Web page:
Tempted to Travel Hack? Here’s What You Should Know First

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Tempted to Travel Hack? Here’s What You Should Know First

Have you ever dreamt of going to Europe, but the cost seemed too prohibitive? Or wanted to fly home at a moment's notice without paying an arm and a leg?

Travel doesn't have to be out of reach. Travel hacking is the process of accruing airline miles and points through reward programs and credit card sign-on bonuses.

Many travel hackers are able to redeem their miles for free flights all over the world. Travel hacking typically involves signing up for credit cards with lucrative bonuses during a promotion period and closing them after accruing enough miles for free travel.

While free or low-cost travel may seem enticing, travel hacking isn't for everyone. Here's what you should know before you begin.

1. Many travel rewards cards have an annual fee and high interest rates.

Travel hackers often sign-up for various credit cards to maximize their return and redeem free or low-cost travel, including flights and hotels. You typically need to have excellent credit in order to qualify for rewards cards.

But airline credit cards that offer hefty sign-on bonuses typically have an annual fee and high interest rates (often between 13 and 23 percent). In some cases, card issuers may waive the annual fee for the first year as part of a promotion.

Once you've accrued enough miles to book your next trip, you're left with a couple of options after the fee-free year is up:

  • You pay the annual fee, which could be between $59 and $95 per year.
  • You close the card before the year is up.

If you opt to pay the fee, you may or may not get enough rewards from your regular spending to justify the annual fee.

On the other hand, closing your credit card could have a negative impact on your credit score, as it could affect your average age of accounts as well as your credit utilization ratio, or how much credit you use compared to what's available to you.

For prospective travel hackers, it can be important to determine whether it's worth keeping a card with an annual fee or whether you'd rather risk a potential hit to your credit score. If you decide to cancel the card before you're charged an annual fee, don't forget to mark that date on your calendar and cancel before then.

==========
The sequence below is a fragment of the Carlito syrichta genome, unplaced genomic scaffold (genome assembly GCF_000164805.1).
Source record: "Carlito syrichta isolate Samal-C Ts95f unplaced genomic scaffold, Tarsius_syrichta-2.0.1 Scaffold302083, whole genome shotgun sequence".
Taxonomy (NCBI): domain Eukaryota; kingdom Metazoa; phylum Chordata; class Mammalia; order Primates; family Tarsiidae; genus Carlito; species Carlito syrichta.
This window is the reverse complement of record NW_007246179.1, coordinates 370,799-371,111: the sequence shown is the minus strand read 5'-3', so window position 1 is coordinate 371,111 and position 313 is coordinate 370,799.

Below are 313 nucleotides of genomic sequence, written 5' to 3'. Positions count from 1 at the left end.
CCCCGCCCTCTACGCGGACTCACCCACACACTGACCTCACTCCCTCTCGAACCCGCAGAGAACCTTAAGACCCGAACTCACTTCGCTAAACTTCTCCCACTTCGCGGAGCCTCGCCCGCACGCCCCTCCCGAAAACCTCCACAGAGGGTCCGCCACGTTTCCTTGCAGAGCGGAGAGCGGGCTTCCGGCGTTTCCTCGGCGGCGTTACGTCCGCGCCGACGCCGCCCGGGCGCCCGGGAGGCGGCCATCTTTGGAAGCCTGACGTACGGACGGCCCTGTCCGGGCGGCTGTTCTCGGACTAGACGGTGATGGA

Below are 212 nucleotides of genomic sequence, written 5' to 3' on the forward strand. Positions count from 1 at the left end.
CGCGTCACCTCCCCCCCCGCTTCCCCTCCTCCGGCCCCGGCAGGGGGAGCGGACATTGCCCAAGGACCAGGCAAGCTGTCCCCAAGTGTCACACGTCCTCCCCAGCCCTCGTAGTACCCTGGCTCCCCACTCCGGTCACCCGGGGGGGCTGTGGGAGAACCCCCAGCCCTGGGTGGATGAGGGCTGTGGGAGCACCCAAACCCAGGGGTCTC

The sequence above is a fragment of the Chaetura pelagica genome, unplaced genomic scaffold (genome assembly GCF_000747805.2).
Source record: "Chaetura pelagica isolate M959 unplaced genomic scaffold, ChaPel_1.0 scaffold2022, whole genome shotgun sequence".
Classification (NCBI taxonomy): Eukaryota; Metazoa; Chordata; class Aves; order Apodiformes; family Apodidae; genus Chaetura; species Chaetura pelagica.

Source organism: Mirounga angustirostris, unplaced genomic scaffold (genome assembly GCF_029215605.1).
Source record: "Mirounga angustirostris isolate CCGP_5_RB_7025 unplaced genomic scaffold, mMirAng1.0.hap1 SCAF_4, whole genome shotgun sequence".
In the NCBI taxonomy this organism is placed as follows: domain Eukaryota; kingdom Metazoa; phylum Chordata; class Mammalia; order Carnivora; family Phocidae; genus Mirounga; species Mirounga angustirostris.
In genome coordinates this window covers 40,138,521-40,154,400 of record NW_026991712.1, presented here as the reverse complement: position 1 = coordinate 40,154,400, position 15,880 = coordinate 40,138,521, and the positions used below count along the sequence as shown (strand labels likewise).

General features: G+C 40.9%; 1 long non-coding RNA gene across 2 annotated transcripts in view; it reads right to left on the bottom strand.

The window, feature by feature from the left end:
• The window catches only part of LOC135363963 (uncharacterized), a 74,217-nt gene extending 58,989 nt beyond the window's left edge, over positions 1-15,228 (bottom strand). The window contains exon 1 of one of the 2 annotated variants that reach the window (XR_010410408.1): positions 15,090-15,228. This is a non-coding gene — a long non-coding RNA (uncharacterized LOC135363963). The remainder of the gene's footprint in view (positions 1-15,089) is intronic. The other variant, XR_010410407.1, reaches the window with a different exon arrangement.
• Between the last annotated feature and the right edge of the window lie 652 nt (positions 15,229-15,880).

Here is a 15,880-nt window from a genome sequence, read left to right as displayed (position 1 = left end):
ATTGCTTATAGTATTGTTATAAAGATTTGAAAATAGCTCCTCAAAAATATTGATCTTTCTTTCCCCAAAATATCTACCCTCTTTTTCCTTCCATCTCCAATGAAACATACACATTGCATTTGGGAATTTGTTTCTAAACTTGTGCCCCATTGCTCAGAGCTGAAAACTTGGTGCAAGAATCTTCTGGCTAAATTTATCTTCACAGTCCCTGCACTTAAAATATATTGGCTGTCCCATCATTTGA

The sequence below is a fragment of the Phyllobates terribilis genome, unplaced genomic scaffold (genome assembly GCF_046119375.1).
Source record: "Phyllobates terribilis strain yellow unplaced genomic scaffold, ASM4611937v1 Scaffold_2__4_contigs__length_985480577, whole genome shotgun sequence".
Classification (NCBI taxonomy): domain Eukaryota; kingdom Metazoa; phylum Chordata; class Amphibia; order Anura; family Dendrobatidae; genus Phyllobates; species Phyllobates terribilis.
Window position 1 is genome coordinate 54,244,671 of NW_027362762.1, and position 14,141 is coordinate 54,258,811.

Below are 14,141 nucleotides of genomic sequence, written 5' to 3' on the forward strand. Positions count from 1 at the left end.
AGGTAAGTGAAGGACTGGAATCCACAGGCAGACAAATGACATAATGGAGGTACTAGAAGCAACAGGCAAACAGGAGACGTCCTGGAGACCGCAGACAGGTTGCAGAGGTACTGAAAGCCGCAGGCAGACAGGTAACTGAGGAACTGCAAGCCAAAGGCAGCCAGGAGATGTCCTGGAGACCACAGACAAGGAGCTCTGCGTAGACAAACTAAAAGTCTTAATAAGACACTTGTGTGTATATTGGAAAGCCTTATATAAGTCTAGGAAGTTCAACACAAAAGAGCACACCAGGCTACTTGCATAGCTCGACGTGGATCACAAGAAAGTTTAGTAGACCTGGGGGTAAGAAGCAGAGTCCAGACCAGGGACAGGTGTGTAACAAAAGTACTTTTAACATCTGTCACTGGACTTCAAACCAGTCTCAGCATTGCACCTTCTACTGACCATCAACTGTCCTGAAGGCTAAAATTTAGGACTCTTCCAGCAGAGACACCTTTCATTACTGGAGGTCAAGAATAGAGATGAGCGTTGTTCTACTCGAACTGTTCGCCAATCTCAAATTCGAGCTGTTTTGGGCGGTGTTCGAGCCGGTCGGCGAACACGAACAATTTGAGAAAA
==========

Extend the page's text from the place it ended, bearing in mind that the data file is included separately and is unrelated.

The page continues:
2. Travel rewards credit cards can have high spending minimums.

Along with the annual fee, travel rewards credit cards can have high spending minimums. In order to get the bonus points, you may need to be prepared to spend a lot of money.

For example, some cards may require you to spend thousands of dollars within a fixed period of time (say, three or four months) in order to get the bonus points for use on travel. If you don't ordinarily spend that much money in a short amount of time, you could be tempted to spend more than you have to just to reach the minimum spending requirement.

Experienced travel hackers have learned to put everything -- from their bills to their mortgage -- on their credit cards. Some have resorted to "manufactured spending" in order to meet the spending requirements.

According to travel blog The Points Traveler, "Manufactured spending is the process of purchasing something that is the equivalent of cash -- such as gift cards, money orders and other items -- with a miles/points credit card. The goal is to earn miles or points for these purchases and then quickly and easily liquidate the funds and use them to pay back the credit card."